My thanks to The Table Culinary Studio for the opportunity to experience their North Shore Surf and Turf Dinner and for the fine hospitality. My dinner at the The Table Culinary Studio was complimentary for the purpose of conducting a review of the North Shore Surf and Turf dinner. However, this in no way influenced my opinions of the dinner experience. All opinions expressed in this review are purely my own.

Aw, Shucks! The Merroir of PEI Malpeque Oysters

PEI Malpeque Oysters
PEI Malpeque Oysters

Prince Edward Island is well-known for its variety of high quality shellfish – think lobster, mussels, and oysters, in particular.  Today, however, my blog posting is all about the world-famous PEI Malpeque oysters. According to the PEI Government website (https://www.princeedwardisland.ca/en/information/agriculture-and-fisheries/oysters ), the Island is Canada’s second largest oyster producing province and is the largest oyster producing province in the Atlantic region. It’s not uncommon in my travels to find PEI Malpeque Oysters on a restaurant menu.  No matter the variety or brand of oysters from PEI, or what part of the Island they are fished or farmed, they are generally all referred to as “Malpeques”.  How that came to be is, itself, an interesting story.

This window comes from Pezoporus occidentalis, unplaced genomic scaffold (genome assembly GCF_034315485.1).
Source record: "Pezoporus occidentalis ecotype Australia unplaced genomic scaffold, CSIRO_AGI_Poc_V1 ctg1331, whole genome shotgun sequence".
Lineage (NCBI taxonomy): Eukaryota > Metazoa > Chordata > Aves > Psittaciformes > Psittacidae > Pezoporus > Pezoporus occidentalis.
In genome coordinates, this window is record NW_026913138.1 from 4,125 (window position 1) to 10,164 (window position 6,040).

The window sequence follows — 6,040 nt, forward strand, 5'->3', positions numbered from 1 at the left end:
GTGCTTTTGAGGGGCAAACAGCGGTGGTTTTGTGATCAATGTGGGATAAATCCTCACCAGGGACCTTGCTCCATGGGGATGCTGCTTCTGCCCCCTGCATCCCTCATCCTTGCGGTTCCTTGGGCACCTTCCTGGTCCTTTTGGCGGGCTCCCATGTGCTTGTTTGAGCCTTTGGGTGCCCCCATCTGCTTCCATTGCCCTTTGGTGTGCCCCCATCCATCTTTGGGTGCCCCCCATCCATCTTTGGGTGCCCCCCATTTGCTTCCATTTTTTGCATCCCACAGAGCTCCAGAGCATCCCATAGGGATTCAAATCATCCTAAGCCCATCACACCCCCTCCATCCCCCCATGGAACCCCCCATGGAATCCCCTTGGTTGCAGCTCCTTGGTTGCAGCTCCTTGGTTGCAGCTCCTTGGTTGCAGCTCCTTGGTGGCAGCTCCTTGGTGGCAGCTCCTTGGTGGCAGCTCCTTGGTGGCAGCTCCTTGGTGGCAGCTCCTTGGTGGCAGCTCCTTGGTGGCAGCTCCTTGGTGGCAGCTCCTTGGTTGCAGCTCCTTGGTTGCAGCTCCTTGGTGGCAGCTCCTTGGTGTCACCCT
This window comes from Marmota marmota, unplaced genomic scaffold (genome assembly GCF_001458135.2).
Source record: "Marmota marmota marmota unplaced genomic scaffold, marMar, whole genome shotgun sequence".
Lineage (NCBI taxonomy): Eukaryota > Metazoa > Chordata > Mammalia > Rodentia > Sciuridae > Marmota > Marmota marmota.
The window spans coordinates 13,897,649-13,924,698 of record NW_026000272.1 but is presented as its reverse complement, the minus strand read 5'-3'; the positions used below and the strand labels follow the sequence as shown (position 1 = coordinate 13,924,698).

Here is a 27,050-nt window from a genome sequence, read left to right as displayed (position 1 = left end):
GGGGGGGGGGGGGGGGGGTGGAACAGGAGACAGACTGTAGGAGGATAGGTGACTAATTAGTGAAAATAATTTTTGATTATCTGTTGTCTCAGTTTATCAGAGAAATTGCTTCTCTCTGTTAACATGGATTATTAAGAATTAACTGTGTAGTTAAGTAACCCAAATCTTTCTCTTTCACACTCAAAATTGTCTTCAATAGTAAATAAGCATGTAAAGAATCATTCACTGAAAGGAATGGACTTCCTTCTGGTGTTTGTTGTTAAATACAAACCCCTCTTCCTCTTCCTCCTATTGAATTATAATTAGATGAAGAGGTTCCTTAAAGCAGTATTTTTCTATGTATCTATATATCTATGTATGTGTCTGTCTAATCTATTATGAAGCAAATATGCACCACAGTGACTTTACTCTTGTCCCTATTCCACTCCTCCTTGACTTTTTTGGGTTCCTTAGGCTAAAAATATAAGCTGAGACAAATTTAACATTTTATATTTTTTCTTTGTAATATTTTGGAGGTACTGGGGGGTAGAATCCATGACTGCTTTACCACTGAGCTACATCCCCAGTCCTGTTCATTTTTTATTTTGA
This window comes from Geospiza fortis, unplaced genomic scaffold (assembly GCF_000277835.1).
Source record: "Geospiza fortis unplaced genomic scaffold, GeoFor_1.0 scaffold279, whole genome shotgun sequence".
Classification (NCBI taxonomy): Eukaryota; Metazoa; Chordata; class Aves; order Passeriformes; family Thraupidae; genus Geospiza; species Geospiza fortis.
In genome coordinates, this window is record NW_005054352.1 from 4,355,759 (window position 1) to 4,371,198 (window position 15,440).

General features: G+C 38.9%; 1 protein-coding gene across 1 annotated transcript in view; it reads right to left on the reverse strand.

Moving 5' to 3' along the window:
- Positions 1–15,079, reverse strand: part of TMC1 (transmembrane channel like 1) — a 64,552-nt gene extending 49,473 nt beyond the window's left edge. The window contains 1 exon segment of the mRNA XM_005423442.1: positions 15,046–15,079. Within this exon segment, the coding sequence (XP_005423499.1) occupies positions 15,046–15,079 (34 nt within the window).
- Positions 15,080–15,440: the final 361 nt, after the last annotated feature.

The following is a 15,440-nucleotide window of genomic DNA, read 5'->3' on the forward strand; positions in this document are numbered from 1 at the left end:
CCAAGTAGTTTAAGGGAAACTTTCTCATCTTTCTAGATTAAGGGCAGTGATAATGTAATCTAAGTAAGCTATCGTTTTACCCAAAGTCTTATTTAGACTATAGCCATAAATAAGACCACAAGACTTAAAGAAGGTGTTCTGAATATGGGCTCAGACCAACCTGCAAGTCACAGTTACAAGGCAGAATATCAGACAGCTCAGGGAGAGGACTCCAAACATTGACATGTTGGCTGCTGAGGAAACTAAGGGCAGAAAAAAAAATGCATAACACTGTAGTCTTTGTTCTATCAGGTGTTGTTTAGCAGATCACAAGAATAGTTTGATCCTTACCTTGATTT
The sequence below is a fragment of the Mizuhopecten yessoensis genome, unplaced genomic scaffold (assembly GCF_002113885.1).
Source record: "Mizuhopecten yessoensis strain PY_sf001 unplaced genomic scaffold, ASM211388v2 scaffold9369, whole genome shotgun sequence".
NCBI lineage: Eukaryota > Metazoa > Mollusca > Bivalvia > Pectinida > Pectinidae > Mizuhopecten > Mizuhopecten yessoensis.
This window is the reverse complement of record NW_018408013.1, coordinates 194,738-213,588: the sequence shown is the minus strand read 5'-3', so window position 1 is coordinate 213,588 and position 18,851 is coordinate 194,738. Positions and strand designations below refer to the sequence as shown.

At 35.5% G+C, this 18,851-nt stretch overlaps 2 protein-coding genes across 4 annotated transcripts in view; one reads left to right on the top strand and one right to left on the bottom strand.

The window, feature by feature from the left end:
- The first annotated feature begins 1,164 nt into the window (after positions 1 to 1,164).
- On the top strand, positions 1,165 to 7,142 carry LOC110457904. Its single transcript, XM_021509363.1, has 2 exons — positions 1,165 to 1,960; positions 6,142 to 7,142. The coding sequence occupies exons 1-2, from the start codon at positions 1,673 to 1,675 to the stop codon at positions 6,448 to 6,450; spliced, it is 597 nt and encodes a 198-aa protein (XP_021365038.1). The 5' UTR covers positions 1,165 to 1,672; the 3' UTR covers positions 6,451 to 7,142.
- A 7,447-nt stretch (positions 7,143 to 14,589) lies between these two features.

PEI oysters have a long history with the government issuing leases for oyster fishing back as far as the mid-1800s to those wishing to fish oysters from the ocean seabed.  The oysters were made famous at the 1900 Paris World Fair where, in an oyster-tasting contest, they were crowned the world’s best oysters. The oysters were simply named for Malpeque Bay on the Island’s north shore from where the winning oysters were fished.

However, the oyster industry on PEI was stricken in 1915 when disease wiped out about 90% of the Island’s oyster population. Miraculously, however, the oysters in Malpeque Bay survived.  Seed (which is basically a tiny version of an adult oyster) from these oysters was gathered and spread throughout other bodies of water around the Island and the oyster industry rebounded. To this day, over 100 years later, all oysters produced on PEI are considered to be direct descendants of oysters from Malpeque Bay. So, that’s why all PEI oysters, regardless from what part of the Island they come, or what variety or brand they are, are called “Malpeques”.  Who knew PEI oysters had lineage and a family tree! So, while there is one species – the Malpeques – there can be any number of varieties and brands. A little more about the varieties of “Malpeques” a bit later.

To find out more about the oyster industry on PEI, I paid a visit to the Raspberry Point Oyster Co., one of the Island’s largest oyster growing operators, processors, and exporters.  At the company’s hub operations center in Bayview near Cavendish on PEI’s north shore, I caught up with James Power, oyster connoisseur and manager of the Raspberry Point Oyster Co.

James Power, Manager, Raspberry Point Oyster Co., PEI
James Power, Manager, Raspberry Point Oyster Co., PEI